KUALA LUMPUR, March 13 — Malaysian police and Interpol are combing through the personal backgrounds of passengers and crew of the missing Malaysia Airlines flight MH370, and have confirmed they are taking a close look at a 35-year-old passenger of Uighur descent.
Bukit Aman Criminal Investigation Department director Datuk Hadi Ho Abdullah confirmed this in a report in the Malay language daily Harian Metro today.
“We will conduct further investigations into this matter,” he said, without divulging further details.
It is understood that the police have also searched the family homes of crew members including the pilot and co-pilot of the flight, as terrorism and sabotage has not been ruled out as a reason behind the disappearance of the airliner.
An unnamed source had told the daily that Malaysian police and Interpol are focusing their attention on this man because of the skills he possessed.
“We are not saying that he is involved in terrorism, suspected of sabotaging or hijacking the plane, it’s just that more attention is on him because of his background and we feel that there are important elements that have to be looked at,” the source was quoted as saying.
The Uighurs are a Turkic ethnic group primarily living in the Xinjiang Uighur Autonomous Region in China.
It was reported that the group that killed at least 29 people and wounding 143 with long knives and daggers, in the Kunming railway station on March 1, were allegedly Muslim separatist militants from the western region of Xinjiang, suspected to be of Uighur descent.
According to the man’s curriculum vitae (CV) found online, he is a PhD holder and is currently an assistant professor in the Department of Electrical and Electronics Engineering, at a Turkish university.
He was among 153 Chinese nationals on board MH370.
The Malay Mail Online is waiting for confirmation from the university to verify that that was his last position, prior to boarding the plane.
Besides extensive teaching and research experience in electronics, biomedical, and digital communications, the man had also spent slightly less than a year in 2004 as a researcher at a training and simulation centre in Sweden.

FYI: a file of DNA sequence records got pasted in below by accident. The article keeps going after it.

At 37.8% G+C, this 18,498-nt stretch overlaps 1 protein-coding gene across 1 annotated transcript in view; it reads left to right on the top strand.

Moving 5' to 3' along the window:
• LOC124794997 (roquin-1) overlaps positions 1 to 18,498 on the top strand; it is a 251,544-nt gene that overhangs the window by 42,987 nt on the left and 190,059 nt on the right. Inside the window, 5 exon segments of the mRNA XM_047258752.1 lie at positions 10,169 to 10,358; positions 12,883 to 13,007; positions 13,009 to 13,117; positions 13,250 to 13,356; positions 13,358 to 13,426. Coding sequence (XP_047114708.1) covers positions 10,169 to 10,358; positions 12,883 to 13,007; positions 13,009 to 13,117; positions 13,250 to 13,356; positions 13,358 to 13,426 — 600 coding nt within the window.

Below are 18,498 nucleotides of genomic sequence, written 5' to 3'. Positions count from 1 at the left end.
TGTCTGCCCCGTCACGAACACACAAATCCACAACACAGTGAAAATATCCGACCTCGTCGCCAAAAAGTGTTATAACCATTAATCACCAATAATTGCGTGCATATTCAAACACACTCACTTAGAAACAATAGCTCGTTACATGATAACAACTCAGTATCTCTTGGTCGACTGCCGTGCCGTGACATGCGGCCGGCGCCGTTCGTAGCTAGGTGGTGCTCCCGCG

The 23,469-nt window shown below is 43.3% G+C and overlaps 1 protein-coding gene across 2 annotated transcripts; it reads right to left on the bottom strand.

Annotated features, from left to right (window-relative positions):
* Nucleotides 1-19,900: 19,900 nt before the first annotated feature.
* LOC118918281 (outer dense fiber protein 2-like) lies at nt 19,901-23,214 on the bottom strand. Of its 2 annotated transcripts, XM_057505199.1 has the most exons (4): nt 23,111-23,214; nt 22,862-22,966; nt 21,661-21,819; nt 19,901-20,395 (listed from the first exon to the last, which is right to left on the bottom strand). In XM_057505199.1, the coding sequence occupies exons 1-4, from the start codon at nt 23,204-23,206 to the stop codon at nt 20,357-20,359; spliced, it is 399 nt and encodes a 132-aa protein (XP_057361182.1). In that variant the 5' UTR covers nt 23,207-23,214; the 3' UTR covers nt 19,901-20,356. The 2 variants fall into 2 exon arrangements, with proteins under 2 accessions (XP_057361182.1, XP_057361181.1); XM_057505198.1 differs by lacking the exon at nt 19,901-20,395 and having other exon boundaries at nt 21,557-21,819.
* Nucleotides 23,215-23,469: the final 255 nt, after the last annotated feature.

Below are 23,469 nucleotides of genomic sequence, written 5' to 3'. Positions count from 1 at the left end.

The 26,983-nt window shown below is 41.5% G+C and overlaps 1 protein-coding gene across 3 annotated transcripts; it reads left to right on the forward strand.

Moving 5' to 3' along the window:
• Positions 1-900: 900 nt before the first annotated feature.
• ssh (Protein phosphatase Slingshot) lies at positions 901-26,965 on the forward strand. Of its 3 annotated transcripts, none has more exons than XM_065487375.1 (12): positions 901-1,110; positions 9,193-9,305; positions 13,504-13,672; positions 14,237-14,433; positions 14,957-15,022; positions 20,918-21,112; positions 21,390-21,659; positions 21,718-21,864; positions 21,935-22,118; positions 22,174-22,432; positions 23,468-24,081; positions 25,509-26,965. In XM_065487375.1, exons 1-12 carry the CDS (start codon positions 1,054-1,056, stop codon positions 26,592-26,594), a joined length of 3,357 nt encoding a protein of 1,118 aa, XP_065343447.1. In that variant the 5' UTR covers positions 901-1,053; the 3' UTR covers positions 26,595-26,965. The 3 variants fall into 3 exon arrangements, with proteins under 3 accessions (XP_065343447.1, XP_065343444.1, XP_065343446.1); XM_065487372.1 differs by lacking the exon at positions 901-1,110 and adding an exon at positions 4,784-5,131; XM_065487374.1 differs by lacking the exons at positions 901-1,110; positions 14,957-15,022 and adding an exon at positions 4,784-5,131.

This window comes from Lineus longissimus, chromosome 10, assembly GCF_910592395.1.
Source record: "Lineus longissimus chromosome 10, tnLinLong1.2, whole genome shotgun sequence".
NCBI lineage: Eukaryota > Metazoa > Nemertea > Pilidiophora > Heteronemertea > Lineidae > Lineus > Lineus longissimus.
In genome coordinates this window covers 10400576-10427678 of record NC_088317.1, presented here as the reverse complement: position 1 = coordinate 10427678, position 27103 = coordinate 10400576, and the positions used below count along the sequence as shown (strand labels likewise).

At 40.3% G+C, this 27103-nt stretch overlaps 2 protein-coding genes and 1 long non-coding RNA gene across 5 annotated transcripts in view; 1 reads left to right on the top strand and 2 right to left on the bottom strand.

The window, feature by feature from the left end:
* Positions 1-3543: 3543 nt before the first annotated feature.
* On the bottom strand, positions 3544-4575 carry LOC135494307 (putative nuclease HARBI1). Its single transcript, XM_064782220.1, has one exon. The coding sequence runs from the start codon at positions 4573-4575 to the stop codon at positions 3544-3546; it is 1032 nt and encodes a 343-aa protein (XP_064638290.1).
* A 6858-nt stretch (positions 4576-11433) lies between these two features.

He “designed an integrated future soldier training system based on sensors, communication subsystems and integrated-helmet subsystems and performed simulations for real-time,” according to the CV.
The Malaysia Airlines Boeing 777-200 aircraft fell off Malaysia’s secondary radar at 1.30am on March 8. The plane carrying 239 passengers and crew members were supposed to report to the Vietnamese air traffic control after that but failed to do so.
The last location known was 120 nautical miles off Kota Baru, in the South China Sea. The plane was headed towards Beijing.
So far, no wreckage or signs of the aircraft and the people onboard have been found, even as 12 nations join the massive search, with 42 vessels and 39 aircraft.
The search area has also extended to the Straits of Malacca after the military’s primary radar detected an unidentified plane that made an air turn back near MH370’s last location, as well as detected an unidentified civilian aircraft 200 miles northwest of Penang, 45 minutes later. Authorities are still trying to identify the plane.
The assets are now combing 37,000 square nautical miles in the South China Sea and the Straits of Malacca, into the Andaman Sea, round the clock for vessels, and 12-hour operations during the day for airsearch.
* A previous version of this article contained details that could possibly identify incorrectly a person of Uighur descent who was not onboard MH370. The report has been edited to omit such references and any inconvenience is regretted.